Tunoi ‘bought land’ at time of alleged bribery

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Bidali
Judiciary Ombudsman Kennedy Bidali is sworn in as a witness when he appeared before the tribunal investigating the conduct of suspended Supreme Court judge Philip Tunoi in the Sh200 million bribery allegations / JACK OWUOR

Tunoi ‘bought land’: The Ombudsman says the suspended judge also bought two tractors

The Office of the Ombudsman yesterday claimed that embattled Supreme Court judge Philip Tunoi bought land from former powerful minister Nicholas Biwott during the height of the Sh200 million bribery.

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The bribe is alleged to have been given out by Nairobi Governor Evans Kidero during the hearing of an election petition against him filed by Kabete MP Ferdinand Waititu.

Waititu was contesting Kidero’s election as governor.

Testifying before the tribunal looking into the conduct of Tunoi, the Judiciary Ombudsman said the judge also bought two tractors during the period.

Kennedy Bidali, the head of investigations at the Ombudsman, said he questioned former journalist Geoffrey Kiplagat who told him that Tunoi allegedly bought the property in a deal in which he was a “go-between”, but missed out.

“When I interviewed him in Eldoret, he looked a bitter man because he expected some money from the Sh200 million bribe,” Bidali said.

In Kiplagat’s affidavit, he claimed that the judge bought 200 acres of land in Uasin Gishu during the period.

But in protest, Tunoi’s lawyer Fred Ngatia disputed the allegation and said the judge was ready to transfer the property to the tribunal or Judicial Service Commission if they exist.

“In the public, the allegations are viewed as the truth and we want proof of transfer of the land or logbooks for the tractors,” Ngatia said.

He said there are several allegations which have been levelled against the judge which have not been substantiated.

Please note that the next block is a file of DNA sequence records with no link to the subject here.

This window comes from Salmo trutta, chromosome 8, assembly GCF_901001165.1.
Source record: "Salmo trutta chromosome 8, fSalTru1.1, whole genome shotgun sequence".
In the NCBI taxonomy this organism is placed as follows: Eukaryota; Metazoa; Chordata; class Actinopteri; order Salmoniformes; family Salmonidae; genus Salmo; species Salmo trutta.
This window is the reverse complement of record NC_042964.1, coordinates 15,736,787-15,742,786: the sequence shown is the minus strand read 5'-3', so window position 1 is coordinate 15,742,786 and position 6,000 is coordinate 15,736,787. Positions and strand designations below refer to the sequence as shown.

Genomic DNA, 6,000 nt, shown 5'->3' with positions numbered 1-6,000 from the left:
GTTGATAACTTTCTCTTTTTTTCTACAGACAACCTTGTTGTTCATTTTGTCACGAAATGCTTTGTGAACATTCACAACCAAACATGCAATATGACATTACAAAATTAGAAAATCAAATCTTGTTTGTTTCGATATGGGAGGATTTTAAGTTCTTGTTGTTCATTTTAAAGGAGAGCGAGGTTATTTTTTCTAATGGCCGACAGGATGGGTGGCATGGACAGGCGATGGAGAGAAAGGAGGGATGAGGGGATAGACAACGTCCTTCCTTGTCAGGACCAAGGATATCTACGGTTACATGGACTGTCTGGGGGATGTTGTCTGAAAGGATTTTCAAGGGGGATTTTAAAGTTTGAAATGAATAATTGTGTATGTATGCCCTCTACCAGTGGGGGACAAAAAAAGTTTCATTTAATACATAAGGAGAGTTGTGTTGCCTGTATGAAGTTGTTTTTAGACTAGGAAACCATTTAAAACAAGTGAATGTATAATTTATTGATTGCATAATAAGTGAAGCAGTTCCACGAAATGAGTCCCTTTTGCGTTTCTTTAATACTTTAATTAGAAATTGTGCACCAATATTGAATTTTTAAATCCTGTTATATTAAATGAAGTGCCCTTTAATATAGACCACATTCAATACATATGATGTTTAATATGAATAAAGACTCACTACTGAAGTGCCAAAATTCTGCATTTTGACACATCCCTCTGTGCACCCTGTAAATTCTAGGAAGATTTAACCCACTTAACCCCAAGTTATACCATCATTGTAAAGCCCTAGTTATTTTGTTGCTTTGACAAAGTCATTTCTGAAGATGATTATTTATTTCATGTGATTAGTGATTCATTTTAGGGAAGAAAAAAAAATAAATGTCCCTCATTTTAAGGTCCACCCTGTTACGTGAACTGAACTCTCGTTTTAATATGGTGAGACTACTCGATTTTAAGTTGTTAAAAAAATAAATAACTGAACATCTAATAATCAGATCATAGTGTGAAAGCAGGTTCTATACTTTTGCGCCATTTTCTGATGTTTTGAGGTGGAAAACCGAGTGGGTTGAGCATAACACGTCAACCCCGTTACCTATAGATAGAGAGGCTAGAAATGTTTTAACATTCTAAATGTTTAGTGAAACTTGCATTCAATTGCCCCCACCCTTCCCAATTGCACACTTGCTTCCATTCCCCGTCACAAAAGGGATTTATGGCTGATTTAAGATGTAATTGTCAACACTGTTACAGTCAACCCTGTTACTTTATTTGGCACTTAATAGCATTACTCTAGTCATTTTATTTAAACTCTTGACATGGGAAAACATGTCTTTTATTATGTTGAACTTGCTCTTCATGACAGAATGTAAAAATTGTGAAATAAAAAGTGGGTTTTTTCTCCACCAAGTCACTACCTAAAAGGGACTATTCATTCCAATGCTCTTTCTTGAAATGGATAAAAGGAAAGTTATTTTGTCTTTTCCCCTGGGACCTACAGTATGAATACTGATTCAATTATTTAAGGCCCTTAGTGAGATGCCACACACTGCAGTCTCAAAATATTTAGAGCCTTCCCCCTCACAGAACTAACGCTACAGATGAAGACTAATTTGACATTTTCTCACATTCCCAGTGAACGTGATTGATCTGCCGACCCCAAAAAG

Ngatia protested the admission of a National Intelligence Service report, which does not have a letterhead and is not signed.

Bidali continued and said that during interrogation, he confirmed that Kiplagat’s email and phone book had some exchanges with the judge.

“Kiplagat told me that he had known the judge for more than four years while he was handling a land case along Jogoo Road and that they come from the same village,” he said.

Bidali is also the head of anti-corruption at the Ethics and Anti-Corruption Commission said.

He said on the first day he contacted Kiplagat after receiving the complaint of corruption allegations against Tunoi from Chief Justice Willy Mutunga, Kiplagat declined to give him audience fearing for his life.

Bidali said that after several attempts, he accepted to be questioned on the affidavit he had sworn against Tunoi on condition that he is guaranteed security.

The hearing continues tomorrow.

(+) Magnitude of claims against suspended judge

The Judiciary Ombudsman deals with complaints arising from magistrates and judges in judiciary. Ombudsman Kennedy Bidali says due to the magnitude of the complaint against suspended Supreme Court judge Philip Tunoi, information was restricted to a few people in the office to avoid tampering of evidence and interference.

The Judicial Service Commission found that Tunoi has a case to answer in relation to allegations of misconduct. Following recommendations of the JSC, President Uhuru Kenyatta suspended the judge and appointed a tribunal to probe his conduct. The tribunal is chaired by former Judges and Magistrates Vetting Board chairman Sharad Rao.

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